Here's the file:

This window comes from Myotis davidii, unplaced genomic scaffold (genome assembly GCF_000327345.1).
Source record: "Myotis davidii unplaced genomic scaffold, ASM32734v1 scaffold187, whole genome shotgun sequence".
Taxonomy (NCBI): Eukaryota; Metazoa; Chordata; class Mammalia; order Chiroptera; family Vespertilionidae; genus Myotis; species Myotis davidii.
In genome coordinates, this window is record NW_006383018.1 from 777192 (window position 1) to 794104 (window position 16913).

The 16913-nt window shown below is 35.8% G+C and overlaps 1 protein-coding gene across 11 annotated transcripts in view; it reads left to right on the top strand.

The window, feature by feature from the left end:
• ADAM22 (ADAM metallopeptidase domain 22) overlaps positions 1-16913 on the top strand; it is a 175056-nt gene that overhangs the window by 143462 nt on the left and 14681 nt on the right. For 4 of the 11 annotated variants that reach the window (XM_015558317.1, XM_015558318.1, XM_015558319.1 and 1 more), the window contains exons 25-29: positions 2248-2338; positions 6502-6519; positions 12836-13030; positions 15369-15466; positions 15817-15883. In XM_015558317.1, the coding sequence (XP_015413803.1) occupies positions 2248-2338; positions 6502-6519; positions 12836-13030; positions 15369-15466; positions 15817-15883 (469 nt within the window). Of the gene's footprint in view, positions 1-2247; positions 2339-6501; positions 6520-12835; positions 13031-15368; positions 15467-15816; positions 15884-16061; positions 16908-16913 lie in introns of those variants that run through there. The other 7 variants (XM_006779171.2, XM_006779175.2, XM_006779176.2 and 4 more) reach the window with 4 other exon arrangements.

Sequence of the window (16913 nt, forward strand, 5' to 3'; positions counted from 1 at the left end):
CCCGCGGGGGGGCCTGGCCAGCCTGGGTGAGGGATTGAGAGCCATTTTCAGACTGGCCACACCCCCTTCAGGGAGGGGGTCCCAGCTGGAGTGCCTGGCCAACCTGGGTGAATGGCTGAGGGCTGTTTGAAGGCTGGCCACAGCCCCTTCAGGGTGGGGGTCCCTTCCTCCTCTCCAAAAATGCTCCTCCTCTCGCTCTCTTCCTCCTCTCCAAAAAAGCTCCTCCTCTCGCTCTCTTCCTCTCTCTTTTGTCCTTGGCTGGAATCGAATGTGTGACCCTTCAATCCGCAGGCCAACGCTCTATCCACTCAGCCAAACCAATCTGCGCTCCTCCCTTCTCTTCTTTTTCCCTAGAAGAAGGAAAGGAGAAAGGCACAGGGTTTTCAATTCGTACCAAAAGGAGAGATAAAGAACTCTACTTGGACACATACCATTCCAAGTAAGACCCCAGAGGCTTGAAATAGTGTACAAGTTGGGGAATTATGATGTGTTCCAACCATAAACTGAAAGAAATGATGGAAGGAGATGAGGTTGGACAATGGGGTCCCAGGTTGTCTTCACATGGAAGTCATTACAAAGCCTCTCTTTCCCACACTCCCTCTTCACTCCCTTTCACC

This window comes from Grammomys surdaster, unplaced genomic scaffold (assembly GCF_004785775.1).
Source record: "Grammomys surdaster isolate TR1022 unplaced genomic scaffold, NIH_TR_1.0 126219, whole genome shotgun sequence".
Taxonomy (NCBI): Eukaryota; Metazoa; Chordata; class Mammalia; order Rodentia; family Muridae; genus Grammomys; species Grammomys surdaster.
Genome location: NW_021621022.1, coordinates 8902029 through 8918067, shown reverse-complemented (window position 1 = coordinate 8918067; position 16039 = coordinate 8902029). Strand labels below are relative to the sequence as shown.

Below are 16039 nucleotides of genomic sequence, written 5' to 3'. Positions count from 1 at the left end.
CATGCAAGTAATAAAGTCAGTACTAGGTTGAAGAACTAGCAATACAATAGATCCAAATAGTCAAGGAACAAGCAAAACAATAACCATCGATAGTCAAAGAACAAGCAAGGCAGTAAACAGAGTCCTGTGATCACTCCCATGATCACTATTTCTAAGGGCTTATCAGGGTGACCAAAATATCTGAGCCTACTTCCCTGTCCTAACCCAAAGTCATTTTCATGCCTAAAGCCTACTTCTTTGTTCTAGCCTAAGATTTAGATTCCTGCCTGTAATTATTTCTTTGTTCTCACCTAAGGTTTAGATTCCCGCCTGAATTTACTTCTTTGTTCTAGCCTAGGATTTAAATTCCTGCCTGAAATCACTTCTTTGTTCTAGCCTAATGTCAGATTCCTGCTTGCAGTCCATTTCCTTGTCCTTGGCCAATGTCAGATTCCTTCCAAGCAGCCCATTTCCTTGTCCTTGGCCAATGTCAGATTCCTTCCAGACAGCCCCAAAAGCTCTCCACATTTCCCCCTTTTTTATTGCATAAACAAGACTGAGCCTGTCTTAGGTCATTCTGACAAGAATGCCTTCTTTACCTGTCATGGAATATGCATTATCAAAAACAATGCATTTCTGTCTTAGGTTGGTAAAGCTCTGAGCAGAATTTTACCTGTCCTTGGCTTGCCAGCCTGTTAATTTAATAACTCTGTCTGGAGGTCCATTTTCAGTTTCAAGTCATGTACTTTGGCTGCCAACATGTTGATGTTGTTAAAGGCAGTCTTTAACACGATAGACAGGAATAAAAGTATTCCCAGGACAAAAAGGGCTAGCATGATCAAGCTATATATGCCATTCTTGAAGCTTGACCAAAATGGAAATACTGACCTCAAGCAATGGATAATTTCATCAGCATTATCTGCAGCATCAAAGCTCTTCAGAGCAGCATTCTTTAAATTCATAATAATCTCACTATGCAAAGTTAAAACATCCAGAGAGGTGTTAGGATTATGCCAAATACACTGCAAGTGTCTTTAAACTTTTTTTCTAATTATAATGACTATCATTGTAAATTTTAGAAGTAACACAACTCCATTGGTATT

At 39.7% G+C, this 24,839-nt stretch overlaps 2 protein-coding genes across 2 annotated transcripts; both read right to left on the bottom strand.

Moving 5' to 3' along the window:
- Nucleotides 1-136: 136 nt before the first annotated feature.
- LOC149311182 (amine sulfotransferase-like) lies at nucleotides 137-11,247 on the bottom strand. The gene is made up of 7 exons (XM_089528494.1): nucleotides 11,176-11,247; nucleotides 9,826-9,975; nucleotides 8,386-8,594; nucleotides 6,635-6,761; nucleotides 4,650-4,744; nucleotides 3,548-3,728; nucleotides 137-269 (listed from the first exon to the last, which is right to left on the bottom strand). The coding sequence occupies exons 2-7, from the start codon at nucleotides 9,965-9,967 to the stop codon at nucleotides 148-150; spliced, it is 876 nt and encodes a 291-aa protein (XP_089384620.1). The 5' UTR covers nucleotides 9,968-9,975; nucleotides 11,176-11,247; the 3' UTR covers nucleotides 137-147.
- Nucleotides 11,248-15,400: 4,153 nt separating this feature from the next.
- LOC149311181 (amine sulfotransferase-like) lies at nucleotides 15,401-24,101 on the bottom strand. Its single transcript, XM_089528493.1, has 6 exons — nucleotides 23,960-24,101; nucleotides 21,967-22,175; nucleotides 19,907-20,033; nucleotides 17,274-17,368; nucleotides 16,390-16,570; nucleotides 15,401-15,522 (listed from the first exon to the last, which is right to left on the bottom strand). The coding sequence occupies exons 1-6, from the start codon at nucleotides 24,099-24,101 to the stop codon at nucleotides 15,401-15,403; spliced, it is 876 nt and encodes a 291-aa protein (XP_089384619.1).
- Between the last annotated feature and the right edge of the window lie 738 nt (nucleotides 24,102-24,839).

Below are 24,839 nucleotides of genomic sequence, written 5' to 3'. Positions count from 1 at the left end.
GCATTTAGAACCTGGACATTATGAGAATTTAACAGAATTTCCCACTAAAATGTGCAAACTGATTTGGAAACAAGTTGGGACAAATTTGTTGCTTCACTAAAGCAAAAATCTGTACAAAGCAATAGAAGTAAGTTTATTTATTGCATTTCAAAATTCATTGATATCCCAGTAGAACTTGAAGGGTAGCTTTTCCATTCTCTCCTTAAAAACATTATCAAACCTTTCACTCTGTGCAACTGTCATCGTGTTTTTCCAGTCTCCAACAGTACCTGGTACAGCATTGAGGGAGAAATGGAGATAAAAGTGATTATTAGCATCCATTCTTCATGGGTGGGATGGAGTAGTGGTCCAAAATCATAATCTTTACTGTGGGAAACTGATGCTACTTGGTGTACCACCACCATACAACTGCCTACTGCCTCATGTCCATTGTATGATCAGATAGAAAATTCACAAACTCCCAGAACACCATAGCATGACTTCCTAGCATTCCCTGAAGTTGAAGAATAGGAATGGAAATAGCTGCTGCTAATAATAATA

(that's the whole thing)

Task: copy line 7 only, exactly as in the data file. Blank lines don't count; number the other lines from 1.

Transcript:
• ADAM22 (ADAM metallopeptidase domain 22) overlaps positions 1-16913 on the top strand; it is a 175056-nt gene that overhangs the window by 143462 nt on the left and 14681 nt on the right. For 4 of the 11 annotated variants that reach the window (XM_015558317.1, XM_015558318.1, XM_015558319.1 and 1 more), the window contains exons 25-29: positions 2248-2338; positions 6502-6519; positions 12836-13030; positions 15369-15466; positions 15817-15883. In XM_015558317.1, the coding sequence (XP_015413803.1) occupies positions 2248-2338; positions 6502-6519; positions 12836-13030; positions 15369-15466; positions 15817-15883 (469 nt within the window). Of the gene's footprint in view, positions 1-2247; positions 2339-6501; positions 6520-12835; positions 13031-15368; positions 15467-15816; positions 15884-16061; positions 16908-16913 lie in introns of those variants that run through there. The other 7 variants (XM_006779171.2, XM_006779175.2, XM_006779176.2 and 4 more) reach the window with 4 other exon arrangements.